Every small business owner likes to believe in the value of their word. Maybe because it hearkens back to the olden days when “spit and a handshake” were all that were needed to close a deal. Unfortunately some of the personal aspects of business have been lost in our global economy. Getting things in writing is increasingly important.
I’ve heard the stories and seen the movies where a massive deal is done and the only agreement is a handshake. This typically was used to demonstrate the value of the other person’s character and the level of trust established between the two individuals. There are several reasons though why this is not the best practice for today’s businesses.
Paperwork Provides Clarity
Working on a project with a prospective client it can be very easy when sitting around the table to begin throwing out ideas about what could be accomplished and what could be done during the project. One thing leads to another and suddenly there is a miscommunication between expectations and deliverables. If you talk about grand ideas with your potential clients and then agree to complete the work verbally without a clear, defined, and written scope of work you will find yourself in a bad situation.
Your client will believe everything discussed will be accomplished in the first iteration and at the cost originally provided. You’ll believe you have lined up successful follow-up work to be completed after the original project and both of you will be disappointed. Writing up specifically what will be accomplished, what timeframe each will take, and what the associated costs are will help to set proper expectations. No one will be surprised and everyone will feel more comfortable and confident in the arrangement. Taking the time to write things out will provide clarity and reassurance.
Paperwork Provides Accountability
Yes, there is something inherently motivating about the idea of a verbal agreement. A demonstration of mutual trust and respect in the other party. However, unfortunately if there is no agreement that is written and signed by both of you then you’ll be more prone to failure. The act of drawing up paperwork and both agreeing and signing this agreement is not a sign of distrust. Nothing could be farther from the truth.
A proper agreement demonstrates the desire to go beyond mere trust and shows commitment to the process. You are willing to hold yourself accountable by signing your name to an agreement you’ve helped to create.
This accountability shows you as the provider are confident in defining exactly what should be done and you agree with the clearly outlined tasks and objectives.
Paperwork Provides Opportunity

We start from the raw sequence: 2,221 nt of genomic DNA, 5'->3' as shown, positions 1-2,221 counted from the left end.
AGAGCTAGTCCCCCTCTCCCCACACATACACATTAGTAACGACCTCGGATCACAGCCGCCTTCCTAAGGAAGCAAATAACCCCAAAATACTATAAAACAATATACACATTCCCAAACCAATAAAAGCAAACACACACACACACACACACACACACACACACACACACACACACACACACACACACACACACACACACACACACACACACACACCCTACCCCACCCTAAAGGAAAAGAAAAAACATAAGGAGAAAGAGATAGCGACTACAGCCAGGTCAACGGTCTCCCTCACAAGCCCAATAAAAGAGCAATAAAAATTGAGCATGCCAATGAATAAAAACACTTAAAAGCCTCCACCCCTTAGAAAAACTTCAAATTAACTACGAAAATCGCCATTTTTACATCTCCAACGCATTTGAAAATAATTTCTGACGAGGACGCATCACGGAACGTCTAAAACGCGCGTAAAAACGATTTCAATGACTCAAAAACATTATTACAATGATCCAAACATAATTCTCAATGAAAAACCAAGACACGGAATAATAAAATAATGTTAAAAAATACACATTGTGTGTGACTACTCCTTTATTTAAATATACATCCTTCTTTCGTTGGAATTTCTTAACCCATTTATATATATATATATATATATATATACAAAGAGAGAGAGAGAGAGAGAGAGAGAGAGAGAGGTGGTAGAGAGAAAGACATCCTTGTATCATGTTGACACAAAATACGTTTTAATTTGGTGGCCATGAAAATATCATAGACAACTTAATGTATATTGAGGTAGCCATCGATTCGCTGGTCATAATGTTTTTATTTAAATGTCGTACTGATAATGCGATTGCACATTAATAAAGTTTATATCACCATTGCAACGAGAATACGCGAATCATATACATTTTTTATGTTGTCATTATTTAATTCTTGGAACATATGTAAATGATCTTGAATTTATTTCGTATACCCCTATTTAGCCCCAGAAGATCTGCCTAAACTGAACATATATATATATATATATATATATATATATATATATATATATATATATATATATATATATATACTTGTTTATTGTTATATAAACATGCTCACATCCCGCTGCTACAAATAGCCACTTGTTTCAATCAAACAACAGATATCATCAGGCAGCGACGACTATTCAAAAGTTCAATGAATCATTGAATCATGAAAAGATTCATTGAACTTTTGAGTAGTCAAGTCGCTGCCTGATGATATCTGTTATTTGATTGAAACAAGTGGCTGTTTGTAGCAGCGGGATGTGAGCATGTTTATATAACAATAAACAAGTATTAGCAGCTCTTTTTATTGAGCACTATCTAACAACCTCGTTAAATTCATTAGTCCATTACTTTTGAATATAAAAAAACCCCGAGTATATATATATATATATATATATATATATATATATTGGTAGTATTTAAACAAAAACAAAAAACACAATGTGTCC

When drawing up a draft of what should be accomplished you can use this time to take things beyond just providing clarity and accountability. You can seize this opportunity to outline future steps as well as identify additional services you can provide. Again, remember if you are in a purely verbal situation there are many opportunities for miscommunication and misunderstanding about goals and included tasks. Once you have written them all down you can more easily see areas where you can provide additional value.
Opportunities exist for both sides. The prospective client has an opportunity to see how you work. This gives them insights into how you run your business. Do you focus on the details? Do you take the time to listen to them and then relate their needs to outcomes? This is an excellent opportunity for the client to get a real-life first-hand look into how you do business.
Paperwork Provides Legitimacy
The last point is perhaps the most practical. While some may argue the above points as areas which could be addressed in verbal agreement situations, this last one holds very tangible benefits. In most courts (at least in the United States) the signing of an agreement is considered a legal and binding document. As much as we would all believe there is never going to come a time when legal counsel needs to be involved unfortunately the reality is you should always be prepared.
The signed agreement helps in creating clarity, defining tasks, providing opportunity, and encouraging accountability; but ultimately it serves to protect both parties in a legal situation. Every business owner trusts it will never come to the point where the legal approach has to even be considered. But every business owner should be prepared in the case it becomes necessary.
Small business owners embark every day on a perilous journey of establishing their name, their credibility, their trustworthiness. Although the first thought may be that a verbal agreement demonstrates trust and commitment the reality (as outlined above) demonstrates that getting it in writing will improve business and help to establish them much much more. Use this opportunity to demonstrate excellence.
Be smart about how you conduct your business. Use the opportunity of writing up an agreement to demonstrate how well you’ve listened to the client’s needs, how focused you are on providing them the perfect solution, how well you understand the tasks to be completed, and how committed you are to not only the immediate solution but to a long-term relationship with them. This builds far more trust. This goes much further than a slimy, germ-covered handshake ever could.contracts sbm small business matters writing